• Man O' Kent Games

How To Keep An Ideas List

Updated: Jan 21


I have a bit of a process (not much) with my game development. It works roughly like this, I have one game that’s in main development, that’s the one that I’ll be Kickstarting next. Behind that I have three or four games that are prototypes that I like the idea of being the game after that. The step back from there is a shelf of ten or twelve prototypes, which come from a folder of fleshed out ideas, which in turn come from a list of short ideas. These days I then have folders of expansion ideas and future development for the games that have gone through Kickstarter or publication. In this blog I want to talk about that ideas list, though I’ll touch on other parts of the process.

There are lots of ways of keeping an ideas list, but I think that a well maintained one is an absolute necessity for a game designer. Personally, I keep my ideas list as a single piece of A4 paper. I keep a notebook in which bits of ideas get scribbled down, half parts of mechanics, phrases and thoughts. Some people keep useful ideas in a notebook, but I find I don’t have the discipline for that, my notebook is for the idea that I have to write down right then or it will melt away. Sometimes its for a chance to develop an idea when I’m at a loose end waiting for something or on a train etc, but generally the things scribbled in there are not for long term storage. Often, they’re in a form that will make little or no sense two or three days after. If the idea is a mechanic without a home, I’ll later write it up into a paragraph or two of as much detail as I possibly can, given that it’s a loose part, and it gets kept in a loose-leaf folder. Sometimes those mechanics will get slotted into something, sometimes they’ll get developed into a full game, sometimes they’ll get culled out as not really leading anywhere. If the idea is a germ of a game idea, it goes on the idea list.

The main reason that I use a single piece of A4 is that its limited. I know some designers keep a word document or other digital list of ideas, again the discipline needed to do that usefully is well beyond me. I say that because the idea list is really only useful if its manageable, ideas are pretty cheap, but really good ideas that you can hang a game on are valuable and I don’t want those ideas buried in a twenty-page document. It also forces me to take the list through regular culls, if it threatens to spill off that page it gets thinned down, ideas that don’t make the cut get picked off and the remaining ideas are all the stronger for it.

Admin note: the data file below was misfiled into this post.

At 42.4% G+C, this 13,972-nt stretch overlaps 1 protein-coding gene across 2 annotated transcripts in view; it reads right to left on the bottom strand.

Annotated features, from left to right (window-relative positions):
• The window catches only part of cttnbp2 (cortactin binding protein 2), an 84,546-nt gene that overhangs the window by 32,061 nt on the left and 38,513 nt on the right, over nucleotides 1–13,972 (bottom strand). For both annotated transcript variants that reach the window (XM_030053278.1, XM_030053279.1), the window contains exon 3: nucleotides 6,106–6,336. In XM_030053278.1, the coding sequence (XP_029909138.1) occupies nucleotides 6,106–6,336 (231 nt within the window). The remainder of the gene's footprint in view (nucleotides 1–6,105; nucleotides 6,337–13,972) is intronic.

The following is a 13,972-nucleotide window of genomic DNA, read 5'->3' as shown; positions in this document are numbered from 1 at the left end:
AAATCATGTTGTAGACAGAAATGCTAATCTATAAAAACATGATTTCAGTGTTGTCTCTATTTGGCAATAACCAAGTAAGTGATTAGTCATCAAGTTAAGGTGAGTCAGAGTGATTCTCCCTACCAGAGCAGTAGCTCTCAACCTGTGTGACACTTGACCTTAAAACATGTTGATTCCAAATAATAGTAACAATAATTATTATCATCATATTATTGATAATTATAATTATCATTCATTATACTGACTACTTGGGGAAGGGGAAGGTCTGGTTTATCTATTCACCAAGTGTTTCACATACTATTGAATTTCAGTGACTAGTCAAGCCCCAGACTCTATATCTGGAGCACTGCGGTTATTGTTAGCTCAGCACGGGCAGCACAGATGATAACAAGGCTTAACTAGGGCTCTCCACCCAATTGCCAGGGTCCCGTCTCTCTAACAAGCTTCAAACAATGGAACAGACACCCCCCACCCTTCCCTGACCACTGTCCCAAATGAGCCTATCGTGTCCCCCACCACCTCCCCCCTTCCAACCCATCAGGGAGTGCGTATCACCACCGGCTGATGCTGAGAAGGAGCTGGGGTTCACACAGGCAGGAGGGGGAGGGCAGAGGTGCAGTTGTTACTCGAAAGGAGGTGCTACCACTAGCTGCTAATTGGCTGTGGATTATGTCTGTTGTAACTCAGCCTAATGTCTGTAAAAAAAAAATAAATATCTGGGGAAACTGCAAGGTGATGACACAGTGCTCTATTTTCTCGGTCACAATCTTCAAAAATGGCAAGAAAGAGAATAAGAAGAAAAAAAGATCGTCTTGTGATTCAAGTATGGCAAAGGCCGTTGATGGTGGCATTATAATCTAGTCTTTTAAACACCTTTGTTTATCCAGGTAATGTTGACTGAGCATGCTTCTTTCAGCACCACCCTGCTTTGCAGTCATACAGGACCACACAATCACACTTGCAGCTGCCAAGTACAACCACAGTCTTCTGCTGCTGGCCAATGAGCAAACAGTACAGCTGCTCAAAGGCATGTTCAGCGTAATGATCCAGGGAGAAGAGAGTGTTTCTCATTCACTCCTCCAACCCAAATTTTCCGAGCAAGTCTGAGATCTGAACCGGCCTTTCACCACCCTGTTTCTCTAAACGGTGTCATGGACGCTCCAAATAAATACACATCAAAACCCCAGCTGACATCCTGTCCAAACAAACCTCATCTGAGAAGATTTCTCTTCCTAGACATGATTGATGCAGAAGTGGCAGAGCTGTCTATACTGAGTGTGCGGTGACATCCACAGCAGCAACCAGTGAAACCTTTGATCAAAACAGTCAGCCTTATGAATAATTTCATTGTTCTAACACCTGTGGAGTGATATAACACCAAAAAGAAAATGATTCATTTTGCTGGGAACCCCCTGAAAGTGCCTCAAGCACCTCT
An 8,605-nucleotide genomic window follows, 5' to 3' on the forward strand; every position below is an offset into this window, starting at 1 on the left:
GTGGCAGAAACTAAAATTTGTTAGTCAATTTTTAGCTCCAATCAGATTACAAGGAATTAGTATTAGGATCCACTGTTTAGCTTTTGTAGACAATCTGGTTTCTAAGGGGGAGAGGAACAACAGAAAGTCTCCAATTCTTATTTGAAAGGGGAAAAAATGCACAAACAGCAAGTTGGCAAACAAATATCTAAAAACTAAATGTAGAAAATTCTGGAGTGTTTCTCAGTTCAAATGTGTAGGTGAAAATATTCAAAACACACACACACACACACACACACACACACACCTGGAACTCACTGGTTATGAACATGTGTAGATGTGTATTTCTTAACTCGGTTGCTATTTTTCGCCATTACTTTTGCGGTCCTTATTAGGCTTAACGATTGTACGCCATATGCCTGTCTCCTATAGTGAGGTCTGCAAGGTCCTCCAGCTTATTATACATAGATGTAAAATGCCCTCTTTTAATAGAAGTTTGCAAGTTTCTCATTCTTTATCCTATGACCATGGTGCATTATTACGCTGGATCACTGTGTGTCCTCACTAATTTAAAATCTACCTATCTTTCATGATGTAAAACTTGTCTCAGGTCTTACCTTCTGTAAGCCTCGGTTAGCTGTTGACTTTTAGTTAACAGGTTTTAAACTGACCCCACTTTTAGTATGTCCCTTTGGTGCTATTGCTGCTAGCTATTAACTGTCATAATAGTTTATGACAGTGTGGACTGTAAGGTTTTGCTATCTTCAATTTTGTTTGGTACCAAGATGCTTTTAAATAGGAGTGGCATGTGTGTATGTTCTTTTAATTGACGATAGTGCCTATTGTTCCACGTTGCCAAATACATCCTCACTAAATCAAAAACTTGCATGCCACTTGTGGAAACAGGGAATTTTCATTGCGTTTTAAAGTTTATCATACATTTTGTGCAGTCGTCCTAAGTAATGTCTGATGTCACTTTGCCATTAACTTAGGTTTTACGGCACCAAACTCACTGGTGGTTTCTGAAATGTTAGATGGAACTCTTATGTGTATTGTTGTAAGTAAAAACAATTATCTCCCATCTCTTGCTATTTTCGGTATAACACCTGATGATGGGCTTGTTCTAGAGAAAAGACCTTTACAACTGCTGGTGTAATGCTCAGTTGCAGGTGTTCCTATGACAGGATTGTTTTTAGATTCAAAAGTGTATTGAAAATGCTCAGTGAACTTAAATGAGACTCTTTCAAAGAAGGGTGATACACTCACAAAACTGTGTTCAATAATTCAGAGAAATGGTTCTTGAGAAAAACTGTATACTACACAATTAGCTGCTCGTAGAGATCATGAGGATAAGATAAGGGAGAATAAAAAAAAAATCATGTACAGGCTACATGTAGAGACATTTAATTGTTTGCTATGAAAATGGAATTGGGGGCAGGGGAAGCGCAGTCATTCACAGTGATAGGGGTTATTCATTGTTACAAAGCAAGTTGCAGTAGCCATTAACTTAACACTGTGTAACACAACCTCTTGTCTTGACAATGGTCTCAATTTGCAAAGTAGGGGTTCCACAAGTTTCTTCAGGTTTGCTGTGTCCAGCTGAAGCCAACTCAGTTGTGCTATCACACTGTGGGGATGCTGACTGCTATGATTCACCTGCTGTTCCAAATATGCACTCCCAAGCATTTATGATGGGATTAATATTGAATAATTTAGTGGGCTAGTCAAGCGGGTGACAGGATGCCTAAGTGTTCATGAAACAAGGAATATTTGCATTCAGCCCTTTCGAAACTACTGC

On my piece of A4 paper are ideas for games, a single line each. The game needs to fit onto one line, and I need to know what the game will be (roughly) from that one line. I think this is an important rule to take into account, if you can’t explain the idea of the game even to your future self in one line then its ungainly and inelegant. Eventually your game might need to be described in terms of four different intersecting mechanics, player count and a crossing double theme, but at this point there should be one clear sharp and exciting thing that it says to you which makes you want to make the thing and that you should be able to get onto a single line. Originally, for example, the entry on the list for Moonflight read simply as "deck wrecker". Working out how to do that took months of pondering and fiddling, but that simple idea was enough to remind and respark the central idea of the game.

One thing to try to do is to not look at your idea list too often, once every couple of months unless you have to add a line to it should be more than enough. This is different from works in progress and notes that you need to at least touch on mentally every day or they’re not really works in progress. Items on an ideas list are way more useful if you let them mature and then come back to them once you’ve forgotten about them. When you first have an idea, your over excitement can lead you to think you’ve got the full idea in mind and it will fall out easily, it never does. By writing it down and walking away from it you can return to it like an idea being presented to a stranger. If it bores you then, or if you can’t remember what was so valuable about it, or even what the hell you meant, then off the list it goes and good riddance. If you come back to it usually your mind will have been working in the background and you might be able to pull it into form for a prototype right there are then. If not, leave it to rest.

A final note, never forget the value of culling your ideas, you have a limited span of mental space and its best to have room for all of your ideas to be turning over somewhere, and you can only do that with regular thinning out of the weak. This should be done from the ideas list, wherever you keep it, up wards. Break back down a prototype that’s going nowhere, scrap an idea part that’s not finding its home, often by freeing the idea again it will come back to its true home, if it never comes back it wasn’t meant to be. Equally, whenever you pick an idea off from a level, make sure you allow something else to fill its gap. I think that each person has a different capacity for how many games they can hold on each level of their personal development path and that number increases with experience, but you will be best served by each step having its full capacity filled, so when you free up a space give something else the chance to fill it. Keep the path from idea to development well served and you’ll always have too many projects to ever finish them all.

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